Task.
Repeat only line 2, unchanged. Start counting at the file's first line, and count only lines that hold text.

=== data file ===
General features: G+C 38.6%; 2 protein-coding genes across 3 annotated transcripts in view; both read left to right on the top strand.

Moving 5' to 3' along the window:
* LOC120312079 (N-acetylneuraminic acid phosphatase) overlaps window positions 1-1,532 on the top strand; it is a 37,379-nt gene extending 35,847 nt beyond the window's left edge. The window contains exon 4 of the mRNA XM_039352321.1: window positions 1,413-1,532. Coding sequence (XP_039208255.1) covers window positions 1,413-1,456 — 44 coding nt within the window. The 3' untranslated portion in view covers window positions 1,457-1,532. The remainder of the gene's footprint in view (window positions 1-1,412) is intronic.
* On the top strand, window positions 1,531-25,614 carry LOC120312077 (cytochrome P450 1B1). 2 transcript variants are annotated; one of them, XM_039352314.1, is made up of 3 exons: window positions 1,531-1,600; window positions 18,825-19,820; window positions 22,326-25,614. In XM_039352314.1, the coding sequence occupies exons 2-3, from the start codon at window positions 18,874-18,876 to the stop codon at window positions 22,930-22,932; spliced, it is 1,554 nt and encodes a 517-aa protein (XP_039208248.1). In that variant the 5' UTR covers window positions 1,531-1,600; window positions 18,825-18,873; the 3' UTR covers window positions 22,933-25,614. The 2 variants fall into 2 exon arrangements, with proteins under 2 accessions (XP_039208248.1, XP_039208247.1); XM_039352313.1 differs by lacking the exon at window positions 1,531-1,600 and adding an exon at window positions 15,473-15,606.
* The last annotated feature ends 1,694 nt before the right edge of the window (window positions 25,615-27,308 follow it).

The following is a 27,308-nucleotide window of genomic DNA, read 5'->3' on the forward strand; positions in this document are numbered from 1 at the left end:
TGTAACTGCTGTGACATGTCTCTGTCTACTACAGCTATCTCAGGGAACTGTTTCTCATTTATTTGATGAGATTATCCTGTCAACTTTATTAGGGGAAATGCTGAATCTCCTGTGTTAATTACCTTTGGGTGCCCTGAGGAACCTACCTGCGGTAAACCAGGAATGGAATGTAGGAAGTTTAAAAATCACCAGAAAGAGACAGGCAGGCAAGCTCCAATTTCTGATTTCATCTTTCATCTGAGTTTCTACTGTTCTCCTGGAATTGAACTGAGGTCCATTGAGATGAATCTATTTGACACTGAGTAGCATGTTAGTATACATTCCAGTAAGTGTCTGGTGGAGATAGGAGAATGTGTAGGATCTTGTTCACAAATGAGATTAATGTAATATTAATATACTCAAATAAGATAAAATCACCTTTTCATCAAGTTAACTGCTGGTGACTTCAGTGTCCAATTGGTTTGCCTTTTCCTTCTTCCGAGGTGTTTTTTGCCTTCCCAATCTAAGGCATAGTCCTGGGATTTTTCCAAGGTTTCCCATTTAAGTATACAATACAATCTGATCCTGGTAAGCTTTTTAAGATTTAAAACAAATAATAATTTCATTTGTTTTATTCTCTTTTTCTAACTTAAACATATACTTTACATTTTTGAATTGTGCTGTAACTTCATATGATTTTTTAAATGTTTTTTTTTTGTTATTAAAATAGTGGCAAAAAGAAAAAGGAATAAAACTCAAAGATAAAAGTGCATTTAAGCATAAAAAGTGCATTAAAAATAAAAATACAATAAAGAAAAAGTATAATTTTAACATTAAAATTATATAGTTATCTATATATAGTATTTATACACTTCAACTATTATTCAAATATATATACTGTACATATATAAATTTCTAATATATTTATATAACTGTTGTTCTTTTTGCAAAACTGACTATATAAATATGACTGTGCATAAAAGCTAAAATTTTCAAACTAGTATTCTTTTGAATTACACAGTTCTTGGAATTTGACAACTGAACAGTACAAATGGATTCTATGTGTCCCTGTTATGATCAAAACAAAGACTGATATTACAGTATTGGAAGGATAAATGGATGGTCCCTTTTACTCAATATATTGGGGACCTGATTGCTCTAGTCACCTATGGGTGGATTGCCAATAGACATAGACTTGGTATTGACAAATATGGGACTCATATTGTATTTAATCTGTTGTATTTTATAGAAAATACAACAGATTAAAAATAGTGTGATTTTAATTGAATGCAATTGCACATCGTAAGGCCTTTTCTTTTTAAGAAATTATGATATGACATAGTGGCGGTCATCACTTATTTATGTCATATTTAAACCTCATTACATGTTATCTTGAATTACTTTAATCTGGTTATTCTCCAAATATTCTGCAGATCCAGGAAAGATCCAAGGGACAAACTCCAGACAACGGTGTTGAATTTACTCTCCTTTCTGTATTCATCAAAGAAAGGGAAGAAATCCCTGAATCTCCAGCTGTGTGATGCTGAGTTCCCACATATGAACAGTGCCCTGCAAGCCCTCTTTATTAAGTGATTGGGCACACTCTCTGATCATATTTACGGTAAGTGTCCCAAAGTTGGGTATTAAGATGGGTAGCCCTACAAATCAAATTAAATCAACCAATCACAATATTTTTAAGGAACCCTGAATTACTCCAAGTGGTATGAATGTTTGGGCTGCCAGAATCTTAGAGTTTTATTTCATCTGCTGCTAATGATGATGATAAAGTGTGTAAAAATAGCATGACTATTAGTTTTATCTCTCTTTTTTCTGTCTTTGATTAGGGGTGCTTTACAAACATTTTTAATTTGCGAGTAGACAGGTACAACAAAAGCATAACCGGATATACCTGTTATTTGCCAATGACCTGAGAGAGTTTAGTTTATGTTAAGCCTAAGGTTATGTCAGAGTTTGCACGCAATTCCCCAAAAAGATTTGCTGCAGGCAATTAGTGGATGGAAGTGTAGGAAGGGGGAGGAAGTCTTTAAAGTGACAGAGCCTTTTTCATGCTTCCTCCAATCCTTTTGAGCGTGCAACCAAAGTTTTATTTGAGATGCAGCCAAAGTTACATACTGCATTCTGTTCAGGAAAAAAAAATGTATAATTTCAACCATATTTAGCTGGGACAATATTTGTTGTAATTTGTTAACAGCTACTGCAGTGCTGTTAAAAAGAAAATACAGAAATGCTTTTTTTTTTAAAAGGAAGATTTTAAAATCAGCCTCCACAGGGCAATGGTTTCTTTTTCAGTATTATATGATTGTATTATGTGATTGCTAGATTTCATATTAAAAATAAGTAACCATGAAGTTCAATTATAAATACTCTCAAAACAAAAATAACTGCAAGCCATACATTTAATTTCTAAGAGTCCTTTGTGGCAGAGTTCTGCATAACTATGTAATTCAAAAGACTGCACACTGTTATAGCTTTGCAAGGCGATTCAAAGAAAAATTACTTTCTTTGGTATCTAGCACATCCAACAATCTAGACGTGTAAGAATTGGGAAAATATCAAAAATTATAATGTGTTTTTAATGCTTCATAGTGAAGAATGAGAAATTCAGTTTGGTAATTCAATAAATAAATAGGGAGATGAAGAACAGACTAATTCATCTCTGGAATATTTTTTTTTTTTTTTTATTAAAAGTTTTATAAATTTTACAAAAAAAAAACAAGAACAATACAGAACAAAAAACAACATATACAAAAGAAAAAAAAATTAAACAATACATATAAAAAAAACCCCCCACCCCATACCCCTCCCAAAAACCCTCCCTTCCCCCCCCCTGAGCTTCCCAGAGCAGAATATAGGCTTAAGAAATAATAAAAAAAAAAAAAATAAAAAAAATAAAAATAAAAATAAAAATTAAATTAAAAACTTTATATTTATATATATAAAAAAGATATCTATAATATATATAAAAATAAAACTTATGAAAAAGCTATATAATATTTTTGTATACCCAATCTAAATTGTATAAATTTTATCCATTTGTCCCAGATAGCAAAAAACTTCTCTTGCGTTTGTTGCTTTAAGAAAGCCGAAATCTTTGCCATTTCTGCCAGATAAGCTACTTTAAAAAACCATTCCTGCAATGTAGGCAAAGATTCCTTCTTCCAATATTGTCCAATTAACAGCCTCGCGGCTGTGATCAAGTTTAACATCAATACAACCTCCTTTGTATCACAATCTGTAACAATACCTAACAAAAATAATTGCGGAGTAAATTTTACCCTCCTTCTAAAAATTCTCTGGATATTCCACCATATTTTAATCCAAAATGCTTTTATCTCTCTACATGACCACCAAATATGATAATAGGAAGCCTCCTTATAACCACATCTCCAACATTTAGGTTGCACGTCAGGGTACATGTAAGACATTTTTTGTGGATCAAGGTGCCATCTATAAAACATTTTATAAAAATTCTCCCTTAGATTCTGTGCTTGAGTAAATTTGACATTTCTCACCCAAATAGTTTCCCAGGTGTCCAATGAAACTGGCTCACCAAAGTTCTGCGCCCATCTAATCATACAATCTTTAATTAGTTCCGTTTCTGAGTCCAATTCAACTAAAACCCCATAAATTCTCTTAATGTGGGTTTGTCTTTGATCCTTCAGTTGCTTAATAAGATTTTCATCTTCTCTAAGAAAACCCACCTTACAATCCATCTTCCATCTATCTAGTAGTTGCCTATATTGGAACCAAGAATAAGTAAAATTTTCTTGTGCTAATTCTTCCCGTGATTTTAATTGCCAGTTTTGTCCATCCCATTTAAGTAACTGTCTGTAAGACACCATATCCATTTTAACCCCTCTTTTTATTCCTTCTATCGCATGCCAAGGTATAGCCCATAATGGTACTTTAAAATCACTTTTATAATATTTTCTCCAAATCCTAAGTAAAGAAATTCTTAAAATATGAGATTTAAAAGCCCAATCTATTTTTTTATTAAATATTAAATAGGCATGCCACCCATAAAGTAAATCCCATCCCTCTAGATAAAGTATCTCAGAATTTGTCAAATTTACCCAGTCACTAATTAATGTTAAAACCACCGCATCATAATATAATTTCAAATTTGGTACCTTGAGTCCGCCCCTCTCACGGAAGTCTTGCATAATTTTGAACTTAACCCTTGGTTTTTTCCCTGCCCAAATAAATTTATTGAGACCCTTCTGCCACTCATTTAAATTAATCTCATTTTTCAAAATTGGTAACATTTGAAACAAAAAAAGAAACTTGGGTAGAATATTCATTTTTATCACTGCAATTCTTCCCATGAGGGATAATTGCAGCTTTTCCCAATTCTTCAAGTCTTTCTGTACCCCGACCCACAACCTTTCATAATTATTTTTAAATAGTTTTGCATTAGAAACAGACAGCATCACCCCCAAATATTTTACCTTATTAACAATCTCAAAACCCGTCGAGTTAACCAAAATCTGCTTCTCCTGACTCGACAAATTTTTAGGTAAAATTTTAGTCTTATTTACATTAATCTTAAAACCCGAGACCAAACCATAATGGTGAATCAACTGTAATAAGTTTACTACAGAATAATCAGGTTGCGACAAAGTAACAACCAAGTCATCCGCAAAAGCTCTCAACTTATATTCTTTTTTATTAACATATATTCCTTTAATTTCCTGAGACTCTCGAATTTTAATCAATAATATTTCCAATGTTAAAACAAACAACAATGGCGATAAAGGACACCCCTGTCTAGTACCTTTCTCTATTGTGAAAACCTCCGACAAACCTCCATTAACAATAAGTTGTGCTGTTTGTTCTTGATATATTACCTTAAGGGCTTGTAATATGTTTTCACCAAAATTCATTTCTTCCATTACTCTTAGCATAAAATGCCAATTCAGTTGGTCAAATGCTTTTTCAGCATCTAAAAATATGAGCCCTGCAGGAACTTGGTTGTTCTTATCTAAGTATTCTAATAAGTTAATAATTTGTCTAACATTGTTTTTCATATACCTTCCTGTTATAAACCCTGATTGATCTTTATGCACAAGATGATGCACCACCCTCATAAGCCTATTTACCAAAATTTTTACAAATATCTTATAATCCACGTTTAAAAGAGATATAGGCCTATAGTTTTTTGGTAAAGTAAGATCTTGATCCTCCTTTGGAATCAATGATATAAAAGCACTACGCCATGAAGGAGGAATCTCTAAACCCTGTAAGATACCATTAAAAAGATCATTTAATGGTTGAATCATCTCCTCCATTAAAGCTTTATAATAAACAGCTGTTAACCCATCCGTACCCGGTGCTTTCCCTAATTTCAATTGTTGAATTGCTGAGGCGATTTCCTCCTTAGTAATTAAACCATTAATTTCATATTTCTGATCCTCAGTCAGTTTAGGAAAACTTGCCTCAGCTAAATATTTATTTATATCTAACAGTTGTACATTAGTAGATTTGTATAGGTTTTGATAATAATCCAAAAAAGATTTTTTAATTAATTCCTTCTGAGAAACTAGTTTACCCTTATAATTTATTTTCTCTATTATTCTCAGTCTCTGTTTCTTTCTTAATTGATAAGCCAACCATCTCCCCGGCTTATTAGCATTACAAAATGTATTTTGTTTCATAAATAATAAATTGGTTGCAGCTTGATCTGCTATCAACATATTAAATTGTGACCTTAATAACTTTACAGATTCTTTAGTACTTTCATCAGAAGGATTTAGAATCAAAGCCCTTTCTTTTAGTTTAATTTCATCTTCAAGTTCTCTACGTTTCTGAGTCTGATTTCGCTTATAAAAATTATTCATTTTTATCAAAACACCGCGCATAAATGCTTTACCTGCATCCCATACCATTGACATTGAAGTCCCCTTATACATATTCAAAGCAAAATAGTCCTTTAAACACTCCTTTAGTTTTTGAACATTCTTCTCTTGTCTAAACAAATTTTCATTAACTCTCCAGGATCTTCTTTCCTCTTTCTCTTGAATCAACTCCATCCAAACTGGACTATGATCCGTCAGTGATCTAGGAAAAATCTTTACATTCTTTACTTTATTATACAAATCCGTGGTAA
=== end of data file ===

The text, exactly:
Moving 5' to 3' along the window: